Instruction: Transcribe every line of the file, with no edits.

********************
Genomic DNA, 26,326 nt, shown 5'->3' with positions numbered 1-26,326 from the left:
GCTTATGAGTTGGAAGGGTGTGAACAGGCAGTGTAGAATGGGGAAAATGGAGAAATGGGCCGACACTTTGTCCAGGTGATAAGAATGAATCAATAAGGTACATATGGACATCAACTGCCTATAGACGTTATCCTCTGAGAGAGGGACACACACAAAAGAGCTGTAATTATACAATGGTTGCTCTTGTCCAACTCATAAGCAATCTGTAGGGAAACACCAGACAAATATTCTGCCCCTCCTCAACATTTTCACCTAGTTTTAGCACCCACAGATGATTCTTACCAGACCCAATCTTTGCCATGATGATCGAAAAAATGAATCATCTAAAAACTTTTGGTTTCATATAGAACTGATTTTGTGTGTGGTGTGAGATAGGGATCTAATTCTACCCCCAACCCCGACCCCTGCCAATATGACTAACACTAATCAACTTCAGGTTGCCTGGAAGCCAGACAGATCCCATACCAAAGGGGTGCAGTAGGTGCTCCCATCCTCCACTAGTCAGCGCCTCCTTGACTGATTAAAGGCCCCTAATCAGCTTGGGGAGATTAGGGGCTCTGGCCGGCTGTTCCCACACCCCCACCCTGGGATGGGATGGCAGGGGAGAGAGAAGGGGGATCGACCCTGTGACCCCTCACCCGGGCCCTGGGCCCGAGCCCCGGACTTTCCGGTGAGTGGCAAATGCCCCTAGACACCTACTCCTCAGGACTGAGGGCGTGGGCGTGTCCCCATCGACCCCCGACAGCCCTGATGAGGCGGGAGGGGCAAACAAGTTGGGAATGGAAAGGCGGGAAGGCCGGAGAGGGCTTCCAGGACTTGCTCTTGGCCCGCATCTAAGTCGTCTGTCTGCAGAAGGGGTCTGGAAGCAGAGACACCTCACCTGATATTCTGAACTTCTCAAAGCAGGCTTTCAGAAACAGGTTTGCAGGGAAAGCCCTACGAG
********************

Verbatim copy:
Genomic DNA, 26,326 nt, shown 5'->3' with positions numbered 1-26,326 from the left:
GCTTATGAGTTGGAAGGGTGTGAACAGGCAGTGTAGAATGGGGAAAATGGAGAAATGGGCCGACACTTTGTCCAGGTGATAAGAATGAATCAATAAGGTACATATGGACATCAACTGCCTATAGACGTTATCCTCTGAGAGAGGGACACACACAAAAGAGCTGTAATTATACAATGGTTGCTCTTGTCCAACTCATAAGCAATCTGTAGGGAAACACCAGACAAATATTCTGCCCCTCCTCAACATTTTCACCTAGTTTTAGCACCCACAGATGATTCTTACCAGACCCAATCTTTGCCATGATGATCGAAAAAATGAATCATCTAAAAACTTTTGGTTTCATATAGAACTGATTTTGTGTGTGGTGTGAGATAGGGATCTAATTCTACCCCCAACCCCGACCCCTGCCAATATGACTAACACTAATCAACTTCAGGTTGCCTGGAAGCCAGACAGATCCCATACCAAAGGGGTGCAGTAGGTGCTCCCATCCTCCACTAGTCAGCGCCTCCTTGACTGATTAAAGGCCCCTAATCAGCTTGGGGAGATTAGGGGCTCTGGCCGGCTGTTCCCACACCCCCACCCTGGGATGGGATGGCAGGGGAGAGAGAAGGGGGATCGACCCTGTGACCCCTCACCCGGGCCCTGGGCCCGAGCCCCGGACTTTCCGGTGAGTGGCAAATGCCCCTAGACACCTACTCCTCAGGACTGAGGGCGTGGGCGTGTCCCCATCGACCCCCGACAGCCCTGATGAGGCGGGAGGGGCAAACAAGTTGGGAATGGAAAGGCGGGAAGGCCGGAGAGGGCTTCCAGGACTTGCTCTTGGCCCGCATCTAAGTCGTCTGTCTGCAGAAGGGGTCTGGAAGCAGAGACACCTCACCTGATATTCTGAACTTCTCAAAGCAGGCTTTCAGAAACAGGTTTGCAGGGAAAGCCCTACGAG